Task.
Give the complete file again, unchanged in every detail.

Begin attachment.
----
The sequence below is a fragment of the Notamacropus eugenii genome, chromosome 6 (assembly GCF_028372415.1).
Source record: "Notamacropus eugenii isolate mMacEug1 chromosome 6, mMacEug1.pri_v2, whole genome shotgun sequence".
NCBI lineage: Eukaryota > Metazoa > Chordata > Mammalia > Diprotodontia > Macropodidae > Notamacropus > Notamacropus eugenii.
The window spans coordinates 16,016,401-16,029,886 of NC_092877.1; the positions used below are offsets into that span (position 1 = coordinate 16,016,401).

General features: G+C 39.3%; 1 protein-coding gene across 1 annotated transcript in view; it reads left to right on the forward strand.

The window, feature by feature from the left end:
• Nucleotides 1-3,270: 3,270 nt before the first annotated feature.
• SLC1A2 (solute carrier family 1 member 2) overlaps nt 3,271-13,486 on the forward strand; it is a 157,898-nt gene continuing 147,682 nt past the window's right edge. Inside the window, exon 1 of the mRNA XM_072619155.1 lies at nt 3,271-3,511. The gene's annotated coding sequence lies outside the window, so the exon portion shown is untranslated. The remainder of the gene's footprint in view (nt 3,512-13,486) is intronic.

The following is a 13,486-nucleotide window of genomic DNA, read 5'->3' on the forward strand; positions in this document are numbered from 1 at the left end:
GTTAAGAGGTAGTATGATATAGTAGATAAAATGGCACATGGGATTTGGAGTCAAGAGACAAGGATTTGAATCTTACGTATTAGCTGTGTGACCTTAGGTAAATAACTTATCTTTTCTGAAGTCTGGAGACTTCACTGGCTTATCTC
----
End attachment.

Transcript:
The sequence below is a fragment of the Notamacropus eugenii genome, chromosome 6 (assembly GCF_028372415.1).
Source record: "Notamacropus eugenii isolate mMacEug1 chromosome 6, mMacEug1.pri_v2, whole genome shotgun sequence".
NCBI lineage: Eukaryota > Metazoa > Chordata > Mammalia > Diprotodontia > Macropodidae > Notamacropus > Notamacropus eugenii.
The window spans coordinates 16,016,401-16,029,886 of NC_092877.1; the positions used below are offsets into that span (position 1 = coordinate 16,016,401).

General features: G+C 39.3%; 1 protein-coding gene across 1 annotated transcript in view; it reads left to right on the forward strand.

The window, feature by feature from the left end:
• Nucleotides 1-3,270: 3,270 nt before the first annotated feature.
• SLC1A2 (solute carrier family 1 member 2) overlaps nt 3,271-13,486 on the forward strand; it is a 157,898-nt gene continuing 147,682 nt past the window's right edge. Inside the window, exon 1 of the mRNA XM_072619155.1 lies at nt 3,271-3,511. The gene's annotated coding sequence lies outside the window, so the exon portion shown is untranslated. The remainder of the gene's footprint in view (nt 3,512-13,486) is intronic.

The following is a 13,486-nucleotide window of genomic DNA, read 5'->3' on the forward strand; positions in this document are numbered from 1 at the left end:
GTTAAGAGGTAGTATGATATAGTAGATAAAATGGCACATGGGATTTGGAGTCAAGAGACAAGGATTTGAATCTTACGTATTAGCTGTGTGACCTTAGGTAAATAACTTATCTTTTCTGAAGTCTGGAGACTTCACTGGCTTATCTC